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GCN Circular 36321

Subject
LIGO/Virgo/KAGRA S240426dl: Identification of a GW compact binary merger candidate
Date
2024-04-26T16:29:40Z (3 months ago)
From
emiliarose.chick@ligo.org
Via
Web form
We identified the compact binary merger candidate S240426dl during real-time processing of data from LIGO Hanford Observatory (H1) and LIGO Livingston Observatory (L1) at 2024-04-26 15:18:03.773 UTC (GPS time: 1398179901.773). The candidate was found by the CWB [1], GstLAL [2], and MBTA [3] analysis pipelines.


S240426dl is an event of interest because its false alarm rate, as estimated by the online analysis, is 5.2e-08 Hz, or about one in 7 months. The event's properties can be found at this URL:


https://gracedb.ligo.org/superevents/S240426dl


The classification of the GW signal, in order of descending probability, is Terrestrial (70%), BBH (30%), BNS (<1%), or NSBH (<1%).


Assuming the candidate is astrophysical in origin, the probability that the lighter compact object is consistent with a neutron star mass (HasNS) is <1%. [4] Using the masses and spins inferred from the signal, the probability of matter outside the final compact object (HasRemnant) is <1%. [4] Both HasNS and HasRemnant consider the support of several neutron star equations of state. The probability that either of the binary components lies between 3 and 5 solar masses (HasMassGap) is <1%.


Three sky maps are available at this time and can be retrieved from the GraceDB event page:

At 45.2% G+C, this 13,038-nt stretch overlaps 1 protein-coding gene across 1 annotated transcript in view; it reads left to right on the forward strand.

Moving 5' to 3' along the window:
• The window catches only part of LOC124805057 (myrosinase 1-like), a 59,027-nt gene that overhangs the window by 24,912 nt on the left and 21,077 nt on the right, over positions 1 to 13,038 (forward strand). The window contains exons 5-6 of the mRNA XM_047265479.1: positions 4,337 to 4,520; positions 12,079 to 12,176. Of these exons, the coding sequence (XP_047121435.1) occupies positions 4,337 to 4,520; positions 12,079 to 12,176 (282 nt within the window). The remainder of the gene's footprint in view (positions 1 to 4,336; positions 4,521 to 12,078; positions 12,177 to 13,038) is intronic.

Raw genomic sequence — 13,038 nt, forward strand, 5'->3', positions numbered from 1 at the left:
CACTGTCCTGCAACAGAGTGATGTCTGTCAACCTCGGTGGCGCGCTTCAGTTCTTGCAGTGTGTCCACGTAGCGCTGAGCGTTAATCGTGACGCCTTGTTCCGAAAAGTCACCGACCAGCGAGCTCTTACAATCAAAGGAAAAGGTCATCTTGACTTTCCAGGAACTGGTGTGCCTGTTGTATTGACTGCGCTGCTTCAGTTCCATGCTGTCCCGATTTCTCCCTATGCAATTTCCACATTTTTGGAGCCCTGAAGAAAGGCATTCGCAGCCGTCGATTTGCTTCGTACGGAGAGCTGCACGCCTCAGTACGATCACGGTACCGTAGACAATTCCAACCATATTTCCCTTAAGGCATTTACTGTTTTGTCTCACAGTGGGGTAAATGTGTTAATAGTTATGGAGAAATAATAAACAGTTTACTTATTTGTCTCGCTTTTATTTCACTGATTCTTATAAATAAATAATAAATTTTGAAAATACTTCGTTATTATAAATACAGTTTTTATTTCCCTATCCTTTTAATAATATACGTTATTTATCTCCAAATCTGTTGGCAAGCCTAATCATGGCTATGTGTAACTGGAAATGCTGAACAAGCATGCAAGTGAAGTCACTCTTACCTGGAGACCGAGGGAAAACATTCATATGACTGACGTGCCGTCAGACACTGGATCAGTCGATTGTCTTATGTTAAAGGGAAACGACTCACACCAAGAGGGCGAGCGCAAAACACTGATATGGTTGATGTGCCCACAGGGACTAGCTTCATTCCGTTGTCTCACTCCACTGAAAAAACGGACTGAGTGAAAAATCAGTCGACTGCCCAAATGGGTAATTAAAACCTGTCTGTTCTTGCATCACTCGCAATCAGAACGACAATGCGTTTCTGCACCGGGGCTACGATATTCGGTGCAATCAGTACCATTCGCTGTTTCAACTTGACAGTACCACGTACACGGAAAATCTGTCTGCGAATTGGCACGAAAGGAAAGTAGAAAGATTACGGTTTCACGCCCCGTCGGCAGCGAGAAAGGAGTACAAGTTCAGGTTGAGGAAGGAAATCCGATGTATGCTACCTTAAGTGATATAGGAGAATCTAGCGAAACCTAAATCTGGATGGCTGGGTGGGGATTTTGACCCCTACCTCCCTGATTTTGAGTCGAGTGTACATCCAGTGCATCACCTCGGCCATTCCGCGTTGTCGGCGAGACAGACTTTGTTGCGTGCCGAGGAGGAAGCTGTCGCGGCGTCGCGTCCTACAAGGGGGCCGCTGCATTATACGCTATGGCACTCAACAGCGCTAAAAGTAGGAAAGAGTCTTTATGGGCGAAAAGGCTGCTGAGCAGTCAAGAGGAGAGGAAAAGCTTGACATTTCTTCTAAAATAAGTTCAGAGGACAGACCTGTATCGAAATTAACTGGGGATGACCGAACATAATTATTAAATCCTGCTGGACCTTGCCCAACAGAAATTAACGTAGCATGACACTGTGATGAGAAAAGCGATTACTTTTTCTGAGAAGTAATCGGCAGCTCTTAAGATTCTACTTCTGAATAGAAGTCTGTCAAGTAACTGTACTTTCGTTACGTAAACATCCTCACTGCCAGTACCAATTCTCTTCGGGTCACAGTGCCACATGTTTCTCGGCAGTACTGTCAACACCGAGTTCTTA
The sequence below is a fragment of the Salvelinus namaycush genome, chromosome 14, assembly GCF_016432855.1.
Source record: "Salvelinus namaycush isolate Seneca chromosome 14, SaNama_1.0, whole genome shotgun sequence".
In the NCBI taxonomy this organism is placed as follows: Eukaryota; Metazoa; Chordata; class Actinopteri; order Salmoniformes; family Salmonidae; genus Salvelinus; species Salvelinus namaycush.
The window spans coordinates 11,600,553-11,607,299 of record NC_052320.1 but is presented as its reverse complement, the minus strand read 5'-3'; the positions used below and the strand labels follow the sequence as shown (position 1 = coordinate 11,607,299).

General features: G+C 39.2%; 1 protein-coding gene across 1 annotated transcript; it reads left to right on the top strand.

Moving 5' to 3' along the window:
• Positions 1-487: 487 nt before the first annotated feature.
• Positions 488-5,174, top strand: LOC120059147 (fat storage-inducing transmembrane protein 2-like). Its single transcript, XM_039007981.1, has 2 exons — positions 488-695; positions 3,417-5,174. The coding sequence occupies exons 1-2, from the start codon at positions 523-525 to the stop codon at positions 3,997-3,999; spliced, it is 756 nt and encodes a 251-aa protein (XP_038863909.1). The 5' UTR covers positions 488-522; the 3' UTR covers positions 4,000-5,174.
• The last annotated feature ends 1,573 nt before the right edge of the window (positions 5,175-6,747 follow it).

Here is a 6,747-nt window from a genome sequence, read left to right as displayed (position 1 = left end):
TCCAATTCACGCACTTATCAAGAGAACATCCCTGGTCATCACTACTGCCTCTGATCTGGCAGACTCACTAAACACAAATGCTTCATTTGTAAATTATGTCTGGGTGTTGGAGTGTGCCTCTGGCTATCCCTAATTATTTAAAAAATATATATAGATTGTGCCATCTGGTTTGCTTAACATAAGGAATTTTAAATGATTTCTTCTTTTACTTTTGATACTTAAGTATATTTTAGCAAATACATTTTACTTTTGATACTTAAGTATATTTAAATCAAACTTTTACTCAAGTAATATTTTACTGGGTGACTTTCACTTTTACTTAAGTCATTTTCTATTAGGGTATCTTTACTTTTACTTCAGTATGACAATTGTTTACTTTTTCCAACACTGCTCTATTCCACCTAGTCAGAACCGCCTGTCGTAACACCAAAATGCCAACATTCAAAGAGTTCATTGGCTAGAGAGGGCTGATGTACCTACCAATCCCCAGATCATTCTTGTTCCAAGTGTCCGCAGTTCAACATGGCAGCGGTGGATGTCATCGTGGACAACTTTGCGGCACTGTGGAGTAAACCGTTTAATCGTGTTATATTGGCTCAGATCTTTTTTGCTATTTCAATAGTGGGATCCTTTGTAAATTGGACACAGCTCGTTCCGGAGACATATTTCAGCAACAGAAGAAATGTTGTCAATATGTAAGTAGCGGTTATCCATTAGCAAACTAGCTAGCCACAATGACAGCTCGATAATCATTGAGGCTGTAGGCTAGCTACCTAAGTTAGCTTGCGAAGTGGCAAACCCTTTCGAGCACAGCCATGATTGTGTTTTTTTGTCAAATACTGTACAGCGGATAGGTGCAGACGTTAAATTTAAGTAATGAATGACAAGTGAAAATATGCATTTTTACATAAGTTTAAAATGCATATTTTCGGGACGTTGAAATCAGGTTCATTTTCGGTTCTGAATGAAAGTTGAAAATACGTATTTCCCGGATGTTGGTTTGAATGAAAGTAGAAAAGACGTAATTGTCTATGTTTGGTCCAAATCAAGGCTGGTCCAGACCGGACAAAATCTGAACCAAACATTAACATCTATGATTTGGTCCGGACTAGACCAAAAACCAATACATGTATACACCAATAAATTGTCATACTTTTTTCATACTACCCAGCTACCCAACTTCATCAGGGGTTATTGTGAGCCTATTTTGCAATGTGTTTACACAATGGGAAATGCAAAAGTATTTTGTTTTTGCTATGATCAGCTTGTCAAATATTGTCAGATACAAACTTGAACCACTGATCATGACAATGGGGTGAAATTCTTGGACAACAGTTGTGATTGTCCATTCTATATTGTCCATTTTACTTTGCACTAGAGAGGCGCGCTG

* bayestar.multiorder.fits,0, an initial localization generated by BAYESTAR [5], distributed via GCN notice about 25 seconds after the candidate event time.
 * cwb.multiorder.fits,0, an initial localization generated by cWB [1], distributed via GCN notice about 2 minutes after the candidate event time.
 * cwb.multiorder.fits,1, an initial localization generated by cWB [1], distributed via GCN notice about 7 minutes after the candidate event time.


The preferred sky map at this time is cwb.multiorder.fits,1. For the cwb.multiorder.fits,1 sky map, the 90% credible region is 2024 deg2.


For further information about analysis methodology and the contents of this alert, refer to the LIGO/Virgo/KAGRA Public Alerts User Guide https://emfollow.docs.ligo.org/.


 [1] Klimenko et al. PRD 93, 042004 (2016) doi:10.1103/PhysRevD.93.042004
 [2] Tsukada et al. PRD 108, 043004 (2023) doi:10.1103/PhysRevD.108.043004 and Ewing et al. (2023) arXiv:2305.05625
 [3] Aubin et al. CQG 38, 095004 (2021) doi:10.1088/1361-6382/abe913
 [4] Chatterjee et al. ApJ 896, 54 (2020) doi:10.3847/1538-4357/ab8dbe
 [5] Singer & Price PRD 93, 024013 (2016) doi:10.1103/PhysRevD.93.024013


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